To help you keep abreast of relevant activities, below find a breakdown of some of the biggest events at the federal and state levels to impact the Consumer Finance Services industry this past week:

Federal Activities

State Activities

Federal Activities:

  • On December 23, the Federal Trade Commission (FTC) issued a proposed consent order, requiring Mastercard to end a practice that allegedly forced merchants to route debit card payments through Mastercard’s payment network in violation of the Durbin Amendment to the Dodd-Frank Act and Regulation II. The advent of e-wallet applications like Apple Pay has enabled consumers to process payment transactions directly from a cellular phone. The FTC alleged that Mastercard blocked merchants from routing e-wallet Mastercard debit transactions to competing payment card networks that may charge lower transaction fees than Mastercard. Mastercard effectuated this practice through a process called “tokenization.” A “token” is a converted code representation of the cardholder’s primary account number. When a consumer makes a purchase using an e-wallet application, the merchant receives a token from the cardholder’s device and sends the token to the merchant’s bank, which in turn, sends the token to a payment card network for processing. To settle the transaction, however, the payment card network that receives the token from the merchant’s bank must be able to convert the token to the cardholder’s primary account number. The FTC alleged Mastercard refused to provide token conversion services to competing networks for remote e-wallet transactions, which made it impossible for merchants to route their e-wallet transactions on a network other than Mastercard. For more information, click here.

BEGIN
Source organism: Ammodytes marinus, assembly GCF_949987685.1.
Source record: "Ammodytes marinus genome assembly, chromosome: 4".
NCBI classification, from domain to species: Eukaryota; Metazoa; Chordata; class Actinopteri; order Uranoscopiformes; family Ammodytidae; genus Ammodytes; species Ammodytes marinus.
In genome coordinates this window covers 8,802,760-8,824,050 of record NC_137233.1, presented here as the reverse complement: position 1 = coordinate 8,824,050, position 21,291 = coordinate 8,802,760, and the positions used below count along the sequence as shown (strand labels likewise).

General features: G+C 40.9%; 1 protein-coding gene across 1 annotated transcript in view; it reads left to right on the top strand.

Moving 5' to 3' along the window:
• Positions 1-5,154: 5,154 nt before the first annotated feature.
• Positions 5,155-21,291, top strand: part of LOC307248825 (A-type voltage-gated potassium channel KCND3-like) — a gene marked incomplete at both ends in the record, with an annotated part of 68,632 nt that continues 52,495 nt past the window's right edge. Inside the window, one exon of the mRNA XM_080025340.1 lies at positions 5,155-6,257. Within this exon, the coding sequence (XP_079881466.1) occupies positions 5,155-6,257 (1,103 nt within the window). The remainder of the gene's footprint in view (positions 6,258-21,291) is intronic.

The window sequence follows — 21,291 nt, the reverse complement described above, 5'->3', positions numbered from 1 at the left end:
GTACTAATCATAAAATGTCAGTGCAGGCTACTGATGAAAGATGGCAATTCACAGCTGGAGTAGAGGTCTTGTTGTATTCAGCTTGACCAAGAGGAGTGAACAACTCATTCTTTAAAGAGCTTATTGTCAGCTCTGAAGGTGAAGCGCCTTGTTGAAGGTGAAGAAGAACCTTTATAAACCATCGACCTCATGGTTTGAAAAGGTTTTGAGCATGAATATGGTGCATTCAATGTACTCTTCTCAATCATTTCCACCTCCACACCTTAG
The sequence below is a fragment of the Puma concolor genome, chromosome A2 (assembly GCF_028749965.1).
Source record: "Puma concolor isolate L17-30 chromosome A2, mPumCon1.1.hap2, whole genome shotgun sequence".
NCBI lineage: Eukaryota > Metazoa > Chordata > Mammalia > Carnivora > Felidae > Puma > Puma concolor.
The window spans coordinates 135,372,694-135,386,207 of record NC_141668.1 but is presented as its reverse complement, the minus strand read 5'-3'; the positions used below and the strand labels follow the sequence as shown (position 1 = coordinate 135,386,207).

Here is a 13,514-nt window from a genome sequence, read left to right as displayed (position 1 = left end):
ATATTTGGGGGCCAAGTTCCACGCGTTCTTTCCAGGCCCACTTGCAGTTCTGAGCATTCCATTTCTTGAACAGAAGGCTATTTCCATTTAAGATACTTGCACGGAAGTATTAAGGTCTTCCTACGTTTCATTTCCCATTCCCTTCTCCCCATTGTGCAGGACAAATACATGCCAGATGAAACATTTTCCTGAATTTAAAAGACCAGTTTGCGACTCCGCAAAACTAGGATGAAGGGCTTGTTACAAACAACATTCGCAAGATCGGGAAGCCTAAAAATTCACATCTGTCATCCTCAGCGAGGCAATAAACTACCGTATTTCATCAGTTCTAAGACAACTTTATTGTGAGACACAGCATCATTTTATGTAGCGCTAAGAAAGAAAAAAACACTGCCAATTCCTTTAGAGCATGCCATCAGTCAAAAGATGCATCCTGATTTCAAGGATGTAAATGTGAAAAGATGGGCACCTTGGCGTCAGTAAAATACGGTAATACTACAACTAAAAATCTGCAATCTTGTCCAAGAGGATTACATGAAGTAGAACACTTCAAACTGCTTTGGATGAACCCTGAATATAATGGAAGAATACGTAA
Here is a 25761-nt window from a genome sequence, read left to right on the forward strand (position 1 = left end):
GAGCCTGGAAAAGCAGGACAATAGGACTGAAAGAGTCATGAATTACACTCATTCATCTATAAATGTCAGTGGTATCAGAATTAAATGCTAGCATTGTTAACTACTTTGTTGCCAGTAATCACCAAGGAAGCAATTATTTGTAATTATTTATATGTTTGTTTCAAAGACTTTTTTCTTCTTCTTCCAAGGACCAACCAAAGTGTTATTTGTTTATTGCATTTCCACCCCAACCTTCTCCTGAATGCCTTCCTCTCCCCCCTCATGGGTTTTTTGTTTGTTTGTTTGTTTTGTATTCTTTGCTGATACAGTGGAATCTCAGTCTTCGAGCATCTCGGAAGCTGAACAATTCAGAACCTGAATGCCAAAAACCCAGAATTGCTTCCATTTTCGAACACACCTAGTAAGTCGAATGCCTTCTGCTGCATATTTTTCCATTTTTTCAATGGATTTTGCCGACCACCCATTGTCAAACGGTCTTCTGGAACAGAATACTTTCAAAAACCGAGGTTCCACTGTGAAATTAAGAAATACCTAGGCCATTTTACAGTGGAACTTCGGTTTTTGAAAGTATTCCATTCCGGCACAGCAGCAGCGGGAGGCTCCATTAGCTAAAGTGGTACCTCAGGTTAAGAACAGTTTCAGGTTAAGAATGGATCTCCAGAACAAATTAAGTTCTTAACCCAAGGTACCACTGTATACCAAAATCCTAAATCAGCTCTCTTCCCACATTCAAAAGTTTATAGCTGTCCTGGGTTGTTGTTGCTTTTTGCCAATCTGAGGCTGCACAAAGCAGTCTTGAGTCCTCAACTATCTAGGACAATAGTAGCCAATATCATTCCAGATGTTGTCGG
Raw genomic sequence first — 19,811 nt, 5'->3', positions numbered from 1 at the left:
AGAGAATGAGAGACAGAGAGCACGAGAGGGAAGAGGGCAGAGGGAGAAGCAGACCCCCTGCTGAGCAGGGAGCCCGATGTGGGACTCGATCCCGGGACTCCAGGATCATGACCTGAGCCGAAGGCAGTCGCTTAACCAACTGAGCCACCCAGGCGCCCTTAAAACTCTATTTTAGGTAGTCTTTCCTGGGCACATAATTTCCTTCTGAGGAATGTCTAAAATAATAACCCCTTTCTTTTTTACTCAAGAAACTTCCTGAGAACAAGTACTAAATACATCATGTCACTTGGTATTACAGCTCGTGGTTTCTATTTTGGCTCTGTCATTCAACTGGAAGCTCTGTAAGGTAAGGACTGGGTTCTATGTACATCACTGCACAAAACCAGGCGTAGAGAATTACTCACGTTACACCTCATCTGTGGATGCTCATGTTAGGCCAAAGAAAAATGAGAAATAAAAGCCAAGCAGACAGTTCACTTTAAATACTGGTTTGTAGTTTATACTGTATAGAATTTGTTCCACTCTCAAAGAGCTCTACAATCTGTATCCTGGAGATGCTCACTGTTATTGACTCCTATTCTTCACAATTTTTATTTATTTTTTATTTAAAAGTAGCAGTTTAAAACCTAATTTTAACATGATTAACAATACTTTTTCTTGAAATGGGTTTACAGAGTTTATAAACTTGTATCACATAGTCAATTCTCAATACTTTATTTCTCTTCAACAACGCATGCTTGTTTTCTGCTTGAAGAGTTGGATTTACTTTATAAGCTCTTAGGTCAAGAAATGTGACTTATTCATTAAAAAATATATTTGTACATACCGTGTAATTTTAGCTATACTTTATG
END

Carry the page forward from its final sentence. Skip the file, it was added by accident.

• On December 21, the FTC announced it extended the public comment period on whether it should explore a rule on the harms caused by so called “junk fees” until February 8, 2023. For more information, click here.